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Apology accepted but Farah won't defend ex-teammate Burgess

Robbie Farah has accepted an apology from George Burgess following an alleged eye gouge on Thursday night but isn't about to leap to his former Rabbitohs teammate's defence.

Burgess approached Farah after the Wests Tigers' 14-9 defeat of South Sydney which was shrouded in controversy when the Rabbitohs prop was placed on report for contact with the veteran hooker's face. Burgess has since been referred straight to the judiciary.

The incident left Farah and Rabbitohs coach Wayne Bennett questioning Burgess's mentality on Thursday night, especially given the side's injury woes in the forward pack.

"It's hard for me to comment on … I don't want to throw anyone under a bus or anything like that but I was pretty dirty on it at the time," Farah said.

"George apologised to me after the game and said it was an accident, which I don't know, but I accepted it anyway and moved on. That's all I'll say on the matter."

Farah admitted there was enough intent felt from his end to go on with an official complaint, although the incident had already been picked up on-field by main referee Adam Gee.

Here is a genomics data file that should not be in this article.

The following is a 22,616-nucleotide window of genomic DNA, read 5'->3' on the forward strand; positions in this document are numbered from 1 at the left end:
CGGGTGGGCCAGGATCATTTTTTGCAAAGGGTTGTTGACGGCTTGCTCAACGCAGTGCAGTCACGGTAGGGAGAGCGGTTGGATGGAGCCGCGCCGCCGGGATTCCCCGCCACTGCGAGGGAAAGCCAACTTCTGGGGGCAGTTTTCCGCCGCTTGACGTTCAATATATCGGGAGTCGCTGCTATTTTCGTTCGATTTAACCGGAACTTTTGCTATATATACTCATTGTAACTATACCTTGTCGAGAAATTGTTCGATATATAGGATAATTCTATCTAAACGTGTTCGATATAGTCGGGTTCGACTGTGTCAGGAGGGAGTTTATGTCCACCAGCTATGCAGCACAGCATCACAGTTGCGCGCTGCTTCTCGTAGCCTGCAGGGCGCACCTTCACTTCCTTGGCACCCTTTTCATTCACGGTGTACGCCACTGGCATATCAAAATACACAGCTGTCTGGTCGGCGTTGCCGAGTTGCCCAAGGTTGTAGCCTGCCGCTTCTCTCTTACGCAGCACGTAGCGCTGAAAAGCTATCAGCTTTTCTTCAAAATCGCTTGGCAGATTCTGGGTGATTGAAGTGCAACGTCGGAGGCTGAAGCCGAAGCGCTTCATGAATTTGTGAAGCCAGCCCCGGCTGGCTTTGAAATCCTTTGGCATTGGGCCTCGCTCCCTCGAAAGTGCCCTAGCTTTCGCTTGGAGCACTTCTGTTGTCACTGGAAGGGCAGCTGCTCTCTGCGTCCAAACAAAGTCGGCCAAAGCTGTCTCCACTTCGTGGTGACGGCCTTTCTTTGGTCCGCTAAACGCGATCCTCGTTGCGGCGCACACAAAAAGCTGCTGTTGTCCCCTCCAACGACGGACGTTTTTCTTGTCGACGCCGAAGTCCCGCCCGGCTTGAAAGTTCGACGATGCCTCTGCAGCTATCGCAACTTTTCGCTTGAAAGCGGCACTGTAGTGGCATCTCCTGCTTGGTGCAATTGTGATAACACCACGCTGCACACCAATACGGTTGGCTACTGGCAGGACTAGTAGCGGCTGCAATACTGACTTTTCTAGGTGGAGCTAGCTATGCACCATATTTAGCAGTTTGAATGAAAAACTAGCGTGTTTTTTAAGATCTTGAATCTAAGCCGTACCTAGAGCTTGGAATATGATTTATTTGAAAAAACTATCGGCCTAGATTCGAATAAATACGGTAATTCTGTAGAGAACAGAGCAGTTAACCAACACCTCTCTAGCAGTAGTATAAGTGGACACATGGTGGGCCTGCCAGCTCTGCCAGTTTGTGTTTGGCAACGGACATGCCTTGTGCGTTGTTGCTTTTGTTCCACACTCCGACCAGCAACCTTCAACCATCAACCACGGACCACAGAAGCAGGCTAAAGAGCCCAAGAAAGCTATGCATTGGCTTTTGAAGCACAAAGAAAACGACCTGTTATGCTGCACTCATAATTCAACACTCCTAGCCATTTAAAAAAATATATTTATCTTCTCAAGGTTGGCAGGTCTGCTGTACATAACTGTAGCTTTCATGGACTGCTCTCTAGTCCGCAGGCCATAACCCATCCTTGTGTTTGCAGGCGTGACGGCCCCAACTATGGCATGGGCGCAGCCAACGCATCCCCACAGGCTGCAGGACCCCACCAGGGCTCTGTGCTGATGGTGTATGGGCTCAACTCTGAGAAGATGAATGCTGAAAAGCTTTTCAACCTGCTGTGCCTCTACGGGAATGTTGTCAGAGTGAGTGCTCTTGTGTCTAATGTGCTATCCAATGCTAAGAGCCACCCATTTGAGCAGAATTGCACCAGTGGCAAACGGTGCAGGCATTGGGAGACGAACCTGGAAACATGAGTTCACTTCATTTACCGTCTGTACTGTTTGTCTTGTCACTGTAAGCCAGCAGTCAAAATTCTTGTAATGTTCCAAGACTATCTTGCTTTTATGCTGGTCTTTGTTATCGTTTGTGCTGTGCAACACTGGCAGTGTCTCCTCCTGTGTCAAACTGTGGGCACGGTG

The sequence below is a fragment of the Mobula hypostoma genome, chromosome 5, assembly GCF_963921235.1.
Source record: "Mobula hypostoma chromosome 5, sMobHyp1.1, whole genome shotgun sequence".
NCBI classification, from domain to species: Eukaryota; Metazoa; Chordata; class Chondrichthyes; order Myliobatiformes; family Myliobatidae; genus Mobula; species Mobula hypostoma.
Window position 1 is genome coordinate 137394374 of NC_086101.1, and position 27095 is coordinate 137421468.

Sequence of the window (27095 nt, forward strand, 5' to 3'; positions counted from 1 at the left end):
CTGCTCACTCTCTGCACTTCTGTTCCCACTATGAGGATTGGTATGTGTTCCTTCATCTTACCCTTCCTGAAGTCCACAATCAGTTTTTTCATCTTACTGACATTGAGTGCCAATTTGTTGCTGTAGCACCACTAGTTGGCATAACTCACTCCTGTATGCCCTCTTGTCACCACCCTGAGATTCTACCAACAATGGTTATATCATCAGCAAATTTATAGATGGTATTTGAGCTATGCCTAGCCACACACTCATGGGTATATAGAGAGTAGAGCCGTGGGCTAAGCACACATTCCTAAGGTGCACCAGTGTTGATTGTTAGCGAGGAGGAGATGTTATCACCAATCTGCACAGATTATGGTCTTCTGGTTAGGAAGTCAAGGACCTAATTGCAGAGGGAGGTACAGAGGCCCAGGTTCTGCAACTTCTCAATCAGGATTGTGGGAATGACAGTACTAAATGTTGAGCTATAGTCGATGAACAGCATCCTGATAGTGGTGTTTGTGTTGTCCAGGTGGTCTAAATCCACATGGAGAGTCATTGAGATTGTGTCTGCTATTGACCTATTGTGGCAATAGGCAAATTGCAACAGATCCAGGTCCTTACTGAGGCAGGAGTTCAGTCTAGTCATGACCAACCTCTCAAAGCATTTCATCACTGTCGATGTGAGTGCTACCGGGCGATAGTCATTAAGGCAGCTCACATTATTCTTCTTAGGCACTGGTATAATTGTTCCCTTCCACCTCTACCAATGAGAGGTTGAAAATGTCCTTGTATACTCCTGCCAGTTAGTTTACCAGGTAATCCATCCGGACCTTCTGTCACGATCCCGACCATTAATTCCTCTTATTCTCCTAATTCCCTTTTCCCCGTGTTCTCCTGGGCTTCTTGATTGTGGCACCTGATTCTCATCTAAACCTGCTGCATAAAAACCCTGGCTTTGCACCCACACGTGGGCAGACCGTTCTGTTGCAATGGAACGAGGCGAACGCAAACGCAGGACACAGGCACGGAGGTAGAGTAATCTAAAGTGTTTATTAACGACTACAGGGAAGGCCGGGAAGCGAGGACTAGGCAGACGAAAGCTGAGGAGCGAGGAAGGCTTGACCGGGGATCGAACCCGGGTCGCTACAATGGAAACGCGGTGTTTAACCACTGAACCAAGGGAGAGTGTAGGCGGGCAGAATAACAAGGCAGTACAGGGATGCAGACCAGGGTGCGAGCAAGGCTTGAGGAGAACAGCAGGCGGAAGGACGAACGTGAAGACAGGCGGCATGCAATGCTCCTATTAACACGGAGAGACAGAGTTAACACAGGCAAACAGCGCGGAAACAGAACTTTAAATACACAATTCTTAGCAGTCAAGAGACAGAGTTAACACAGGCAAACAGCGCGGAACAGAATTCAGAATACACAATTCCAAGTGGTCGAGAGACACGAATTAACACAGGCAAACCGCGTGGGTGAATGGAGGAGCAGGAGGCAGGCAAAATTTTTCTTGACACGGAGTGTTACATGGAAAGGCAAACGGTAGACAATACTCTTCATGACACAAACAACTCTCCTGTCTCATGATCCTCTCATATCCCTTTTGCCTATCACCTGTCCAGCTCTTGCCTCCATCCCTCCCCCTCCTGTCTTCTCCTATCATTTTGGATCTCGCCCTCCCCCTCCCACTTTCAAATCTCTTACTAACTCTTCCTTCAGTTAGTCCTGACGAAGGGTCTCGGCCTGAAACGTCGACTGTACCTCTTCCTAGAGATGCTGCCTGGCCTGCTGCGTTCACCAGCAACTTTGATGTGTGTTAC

George Burgess referred straight to judiciary over Farah incident

"My eye is pretty sore. I felt it and it was sufficient enough for me to get a reaction," he said.

"I don't know why he did it or what he was thinking but he apologised to me. No hard feelings, I accept his apology and we got the win so it's all good.

"I don't want to comment too much more, whatever I say will be no good for George. You've got your own eyes, you saw the footage and we'll leave it at that."

Match Highlights: Wests Tigers v Rabbitohs

The pair were club teammates at Souths for 18 months before Farah returned to Concord.

Burgess was suspended for four matches last year, which rolled into the start of the 2019 NRL season, after being found guilty of an eye gouge on Kiwis captain Dallin Watene-Zelezniak.

"I daresay there will be loading and stuff with whatever happens to him," Farah said.

Farah added that contrary conduct charges like eye gouging need to be stamped out of the code.

He said certain charges remain some of the lowest acts in the game.

No need to put himself in that position: Bennett on Burgess incident

"For me it is, I think eye gouging and biting, those sorts of things you can't have in the game. It's not a good look," Farah said.

"A high tackle and things like that can be accidental or a split second a reactionary thing. I don't think there's any excuse for the other things. It's not a good look for the game, the image for viewers at home.

"Hopefully we can stamp it out. We've cracked down on other things like the crusher and lifting tackles. If that's what it's got to take that's what we've got to do."

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